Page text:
Part II in a series
By Kris Leonhardt
It was November 1909, and the proposed Wood County asylum did not have a site. Six months of work had resulted in two solid weeks of deliberation on what might be the best area of Wood County in which to place the institution.
The Wood County Board of Supervisors was now down to four locations: the Sampson farm near Wisconsin Rapids, then known as Grand Rapids; the Dupee farm near Pittsville; a tract near Vesper and Arpin; and a site on the Marshfield city limits.
The Grand Rapids location was quickly ruled out as the city was already home to the majority of the county institutions. When a final vote was eventually conducted, 21 were in support of Marshfield, and the remaining 21 were split between the Pittsville and Vesper-Arpin sites.
Marshfield supporters were arguing based on the amount of tax dollars paid to the county by city residents as well as the proximity of the numerous rail lines that would be transporting incoming asylum residents.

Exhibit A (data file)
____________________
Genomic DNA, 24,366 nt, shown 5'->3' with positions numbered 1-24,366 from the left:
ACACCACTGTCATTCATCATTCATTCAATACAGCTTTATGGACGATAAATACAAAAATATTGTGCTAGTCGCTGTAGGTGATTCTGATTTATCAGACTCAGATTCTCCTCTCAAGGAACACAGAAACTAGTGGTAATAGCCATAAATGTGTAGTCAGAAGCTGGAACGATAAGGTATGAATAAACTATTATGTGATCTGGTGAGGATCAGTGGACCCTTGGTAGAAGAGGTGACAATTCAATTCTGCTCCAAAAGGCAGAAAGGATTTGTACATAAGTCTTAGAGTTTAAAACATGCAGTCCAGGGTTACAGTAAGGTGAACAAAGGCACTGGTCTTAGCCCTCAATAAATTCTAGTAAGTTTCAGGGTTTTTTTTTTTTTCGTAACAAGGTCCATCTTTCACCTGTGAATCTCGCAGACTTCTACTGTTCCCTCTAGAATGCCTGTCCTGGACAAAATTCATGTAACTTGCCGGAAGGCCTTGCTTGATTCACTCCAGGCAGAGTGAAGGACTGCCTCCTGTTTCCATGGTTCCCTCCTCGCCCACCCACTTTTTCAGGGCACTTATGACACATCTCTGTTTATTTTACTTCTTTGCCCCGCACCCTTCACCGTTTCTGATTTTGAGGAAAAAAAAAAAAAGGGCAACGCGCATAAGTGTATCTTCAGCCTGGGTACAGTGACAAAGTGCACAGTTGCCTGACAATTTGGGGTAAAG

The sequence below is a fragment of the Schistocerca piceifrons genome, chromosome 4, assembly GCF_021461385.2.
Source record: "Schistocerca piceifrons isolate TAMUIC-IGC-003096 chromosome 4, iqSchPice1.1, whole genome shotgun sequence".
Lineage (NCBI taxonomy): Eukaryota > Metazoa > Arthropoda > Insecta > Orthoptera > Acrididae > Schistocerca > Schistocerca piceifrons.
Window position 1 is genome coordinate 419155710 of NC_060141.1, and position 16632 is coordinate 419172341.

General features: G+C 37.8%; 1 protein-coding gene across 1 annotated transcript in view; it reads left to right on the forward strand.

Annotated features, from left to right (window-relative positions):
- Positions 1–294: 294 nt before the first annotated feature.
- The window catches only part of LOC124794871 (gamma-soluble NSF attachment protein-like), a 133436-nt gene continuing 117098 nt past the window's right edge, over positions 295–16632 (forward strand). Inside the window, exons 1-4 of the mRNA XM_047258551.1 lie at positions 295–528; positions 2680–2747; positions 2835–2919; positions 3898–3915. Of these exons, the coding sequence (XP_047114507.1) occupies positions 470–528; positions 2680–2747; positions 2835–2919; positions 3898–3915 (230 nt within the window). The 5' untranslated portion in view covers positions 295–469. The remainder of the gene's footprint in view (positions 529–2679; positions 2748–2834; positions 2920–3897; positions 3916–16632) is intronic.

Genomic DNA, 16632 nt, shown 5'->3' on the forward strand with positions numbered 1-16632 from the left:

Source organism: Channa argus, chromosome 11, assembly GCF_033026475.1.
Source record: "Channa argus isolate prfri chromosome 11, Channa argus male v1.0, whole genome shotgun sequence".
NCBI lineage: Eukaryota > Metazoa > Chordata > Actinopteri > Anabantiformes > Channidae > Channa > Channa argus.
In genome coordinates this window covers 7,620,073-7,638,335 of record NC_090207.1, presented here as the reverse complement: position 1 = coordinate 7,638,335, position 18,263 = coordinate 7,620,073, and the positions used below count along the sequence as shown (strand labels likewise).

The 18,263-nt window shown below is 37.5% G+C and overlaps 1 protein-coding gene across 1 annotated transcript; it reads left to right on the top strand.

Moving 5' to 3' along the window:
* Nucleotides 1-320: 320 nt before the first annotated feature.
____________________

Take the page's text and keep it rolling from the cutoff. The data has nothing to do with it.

In the end, Chairman O.G. Lindemann was allowed to change his vote to Marshfield and give his home city the majority.
The grounds of the new county asylum would be located on the east side of Marshfield and consist of 520 acres. The parcel was created through a combination of land obtained from the Hennes, Schwartz, and Brickheimer farms as well as the Stevens estate.
The land was situated on two separate sides of an active roadway. Part of the site was located in the city of Marshfield, and the other side was located in the town of Marshfield. The land was purchased at a cost of 50 cents per acre.
Appropriation for the purchase, as well as the construction of the $130,000 facilities, was accomplished through the issuing of 20-year bonds at 4 percent with no payments of principal required in the first five years. Sale of the bonds and other legal issues were placed in the hands of a committee consisting of three attorneys.
The newly assigned building committee consisted of Marshfield mayor Robert Connor, J.S. Thompson of Grand Rapids, and George L. Ward of Babcock.
A spring construction start was planned for a facility that could accommodate 125-150 patients with possible expansion.
Next week: The Wood County asylum opens